Study in India. "Title =" Study in India. "Class =" media-wysiwyg file-element "data-delta =" 1 "src =" https: //www.timeshighereducationucation. com / sites / default / files / styles / article785xauto / public / istock-609064718.jpg? itok = GHX0n4e_ "width =" 785 "height =" 524 "/></p><h3> Academy</h3><p> The good news for anyone considering an Indian university is that all courses are taught in English. English and Hindi are the official national languages ​​of India, although many more languages ​​are spoken in all states.</p><p> Higher education in India has increased in international rankings in the last decade. The third most represented country in <em> Times Higher Education </em> Asia University Rankings and is the second most represented country in <em> Times Higher Education </em> Emerging Economies University Ranking.</p><p> The grades available match, in general, with those of the British system, beginning with the levels of baccalaureate and progression up to those of masters and doctorate.</p><p> Indian universities are known for their high level of However, there are several specialized institutes that also cover other areas, such as the Indian Institute of Science in Bangalore, the Indian Institute of Technology in Mumbai and the Aligarh Muslim University. There are also many less specialized universities, such as the University of Delhi, the University of Panjab and the University of Tezpur.</p><hr/><h3> Student experience in India</h3><p> <strong> Best universities in India <br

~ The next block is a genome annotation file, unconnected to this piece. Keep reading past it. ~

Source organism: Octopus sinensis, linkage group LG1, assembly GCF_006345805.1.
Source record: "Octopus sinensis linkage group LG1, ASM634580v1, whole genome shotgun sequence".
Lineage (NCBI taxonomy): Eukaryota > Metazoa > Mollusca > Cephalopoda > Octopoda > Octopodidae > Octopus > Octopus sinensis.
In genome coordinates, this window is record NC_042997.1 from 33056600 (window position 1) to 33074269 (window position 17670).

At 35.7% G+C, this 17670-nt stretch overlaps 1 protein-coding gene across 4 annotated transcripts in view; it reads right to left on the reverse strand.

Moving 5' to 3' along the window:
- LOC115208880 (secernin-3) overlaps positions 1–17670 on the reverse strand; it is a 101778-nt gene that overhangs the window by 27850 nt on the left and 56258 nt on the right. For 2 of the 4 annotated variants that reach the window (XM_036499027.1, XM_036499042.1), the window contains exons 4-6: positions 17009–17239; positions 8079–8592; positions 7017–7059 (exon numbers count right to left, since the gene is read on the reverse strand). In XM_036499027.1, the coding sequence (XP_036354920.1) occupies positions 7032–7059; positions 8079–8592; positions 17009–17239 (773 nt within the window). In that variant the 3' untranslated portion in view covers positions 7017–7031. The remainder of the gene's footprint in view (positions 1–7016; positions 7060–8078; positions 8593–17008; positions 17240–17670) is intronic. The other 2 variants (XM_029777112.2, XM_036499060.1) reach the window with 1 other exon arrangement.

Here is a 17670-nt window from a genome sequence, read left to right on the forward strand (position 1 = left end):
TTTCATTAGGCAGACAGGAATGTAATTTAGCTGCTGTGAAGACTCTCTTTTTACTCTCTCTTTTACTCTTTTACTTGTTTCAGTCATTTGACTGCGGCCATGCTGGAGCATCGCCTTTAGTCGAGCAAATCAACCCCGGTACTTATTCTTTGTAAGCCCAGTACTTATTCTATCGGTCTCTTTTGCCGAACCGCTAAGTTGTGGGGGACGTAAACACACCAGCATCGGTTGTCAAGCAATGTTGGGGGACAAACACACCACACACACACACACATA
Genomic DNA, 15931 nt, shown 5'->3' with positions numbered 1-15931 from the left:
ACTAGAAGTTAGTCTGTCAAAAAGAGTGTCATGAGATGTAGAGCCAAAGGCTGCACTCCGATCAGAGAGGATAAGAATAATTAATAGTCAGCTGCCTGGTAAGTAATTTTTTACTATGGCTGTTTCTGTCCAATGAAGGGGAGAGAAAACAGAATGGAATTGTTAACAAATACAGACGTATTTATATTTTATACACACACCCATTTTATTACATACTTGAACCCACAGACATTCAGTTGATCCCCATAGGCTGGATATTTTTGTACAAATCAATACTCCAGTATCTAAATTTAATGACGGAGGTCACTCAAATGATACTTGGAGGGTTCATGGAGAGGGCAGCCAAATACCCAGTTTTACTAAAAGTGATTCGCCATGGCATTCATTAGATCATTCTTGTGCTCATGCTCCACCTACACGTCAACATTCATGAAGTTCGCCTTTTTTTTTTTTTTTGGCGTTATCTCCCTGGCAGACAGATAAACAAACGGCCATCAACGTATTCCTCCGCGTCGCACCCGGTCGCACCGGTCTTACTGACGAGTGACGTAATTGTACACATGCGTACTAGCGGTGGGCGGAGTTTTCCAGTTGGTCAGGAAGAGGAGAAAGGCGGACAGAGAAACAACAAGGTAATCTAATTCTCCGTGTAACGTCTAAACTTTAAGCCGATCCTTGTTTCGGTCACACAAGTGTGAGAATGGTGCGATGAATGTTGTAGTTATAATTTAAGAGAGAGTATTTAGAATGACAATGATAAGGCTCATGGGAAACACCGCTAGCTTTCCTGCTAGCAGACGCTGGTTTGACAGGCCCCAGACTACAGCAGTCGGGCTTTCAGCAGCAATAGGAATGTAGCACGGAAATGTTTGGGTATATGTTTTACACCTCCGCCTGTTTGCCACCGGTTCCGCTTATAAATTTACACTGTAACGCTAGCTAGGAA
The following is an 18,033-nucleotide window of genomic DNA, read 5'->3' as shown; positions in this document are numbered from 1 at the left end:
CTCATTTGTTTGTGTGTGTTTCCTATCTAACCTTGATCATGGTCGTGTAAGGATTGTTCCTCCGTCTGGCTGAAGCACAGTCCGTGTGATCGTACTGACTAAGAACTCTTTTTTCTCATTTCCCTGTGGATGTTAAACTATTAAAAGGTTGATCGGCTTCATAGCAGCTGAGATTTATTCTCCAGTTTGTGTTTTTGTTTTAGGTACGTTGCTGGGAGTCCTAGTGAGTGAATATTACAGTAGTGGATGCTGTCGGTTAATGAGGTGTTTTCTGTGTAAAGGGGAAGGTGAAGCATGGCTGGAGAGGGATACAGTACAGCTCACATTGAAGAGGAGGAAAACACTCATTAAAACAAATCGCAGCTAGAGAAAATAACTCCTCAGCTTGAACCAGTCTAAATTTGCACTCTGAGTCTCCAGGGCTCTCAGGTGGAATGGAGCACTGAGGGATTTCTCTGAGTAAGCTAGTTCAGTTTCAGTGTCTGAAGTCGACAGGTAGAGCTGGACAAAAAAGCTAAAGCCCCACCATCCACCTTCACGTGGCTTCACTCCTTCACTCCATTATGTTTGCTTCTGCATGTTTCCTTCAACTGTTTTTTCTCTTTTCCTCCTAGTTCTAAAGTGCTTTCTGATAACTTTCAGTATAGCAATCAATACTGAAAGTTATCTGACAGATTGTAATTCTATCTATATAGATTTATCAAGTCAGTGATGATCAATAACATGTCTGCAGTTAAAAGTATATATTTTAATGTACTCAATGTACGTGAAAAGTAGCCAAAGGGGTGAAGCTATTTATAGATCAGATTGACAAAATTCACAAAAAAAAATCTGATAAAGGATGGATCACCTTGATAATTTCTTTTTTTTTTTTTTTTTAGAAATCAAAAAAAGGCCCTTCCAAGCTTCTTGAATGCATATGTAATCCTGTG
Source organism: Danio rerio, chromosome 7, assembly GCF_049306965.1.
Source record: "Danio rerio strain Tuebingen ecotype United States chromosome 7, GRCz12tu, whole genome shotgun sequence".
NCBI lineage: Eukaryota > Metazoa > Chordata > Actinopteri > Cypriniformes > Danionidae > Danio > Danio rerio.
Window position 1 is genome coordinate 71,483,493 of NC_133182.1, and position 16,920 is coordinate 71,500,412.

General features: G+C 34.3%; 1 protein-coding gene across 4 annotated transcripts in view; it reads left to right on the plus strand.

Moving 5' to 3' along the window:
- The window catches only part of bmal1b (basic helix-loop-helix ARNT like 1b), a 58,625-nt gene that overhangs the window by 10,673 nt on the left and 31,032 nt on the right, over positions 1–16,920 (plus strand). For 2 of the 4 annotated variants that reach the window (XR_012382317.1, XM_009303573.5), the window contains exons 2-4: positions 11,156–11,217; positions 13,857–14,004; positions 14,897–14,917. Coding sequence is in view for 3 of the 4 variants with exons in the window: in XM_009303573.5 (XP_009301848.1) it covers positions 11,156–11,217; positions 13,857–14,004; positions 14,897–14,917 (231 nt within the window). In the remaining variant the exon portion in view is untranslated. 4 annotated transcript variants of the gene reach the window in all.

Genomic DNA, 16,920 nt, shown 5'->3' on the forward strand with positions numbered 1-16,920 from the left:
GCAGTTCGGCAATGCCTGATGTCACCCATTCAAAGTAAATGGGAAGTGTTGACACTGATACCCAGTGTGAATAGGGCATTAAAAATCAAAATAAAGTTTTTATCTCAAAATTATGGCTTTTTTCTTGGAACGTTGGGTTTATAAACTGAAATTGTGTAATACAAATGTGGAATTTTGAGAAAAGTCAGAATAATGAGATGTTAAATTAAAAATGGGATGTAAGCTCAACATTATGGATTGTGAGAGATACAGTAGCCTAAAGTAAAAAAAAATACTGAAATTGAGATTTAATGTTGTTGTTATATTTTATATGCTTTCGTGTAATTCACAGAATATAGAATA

/> </strong> <strong> Best universities in emerging economies <br
/> </strong> <strong> Best universities in Asia <br
/> </strong> <strong> Personal development in IIT Guwahati, India </strong></p><hr/><h3> Lifestyle</h3><p> Similar to nearby China, student life in India can vary dramatically depending on what part of the many districts of the country you will find. In general, the cost of living is much lower than that of students in Europe: frugal students could survive with only £ 3,500 per year. Most universities that receive international students will help with the accommodation, leaving it with many people of similar ages to interact while exploring Indian culture.</p><p> The food of India is world-famous and there is nothing like eating it in your natural home. A surprising difference may be the relative lack of meat dishes. India has the largest vegetarian population in the world; it is estimated that 42% do not eat meat, mainly for religious reasons. When it comes to alcohol, you will need to verify local laws since the legal age for drinking varies in all states and is totally prohibited within Bihar, Nagaland, Gujarat and Lakshadweep.</p><p> The historical monuments of India are a must. There are 37 Unesco World Heritage sites, including the Taj Mahal and the Agra Fort. Other popular tourist attractions include the Golden Temple of Amritsar and the Red Fort in New Delhi.</p><p> Traveling to these destinations can be complicated for newcomers; While taxis do work they can be extremely expensive when it comes to covering great distances. Instead, trains are the most convenient method to get around, but they can be a test experience for those who are not used to them. The trains in India are generally divided into different classes, ranging from sleeping class (packed, hot and noisy) to CA 1 (air-conditioned, less crowded, generally cleaner). Ticket prices, like most things in the country, are much cheaper than those of Western nations.</p><p> India is a growing economy and its education systems are continuously evolving to attract a larger number of foreign students. This diverse land offers the opportunity to experience another lifestyle, visit some of the best places in the world and try new foods. Medical care is cheap and the many benefits of studying there far outweigh any inconvenience.</p><p> <img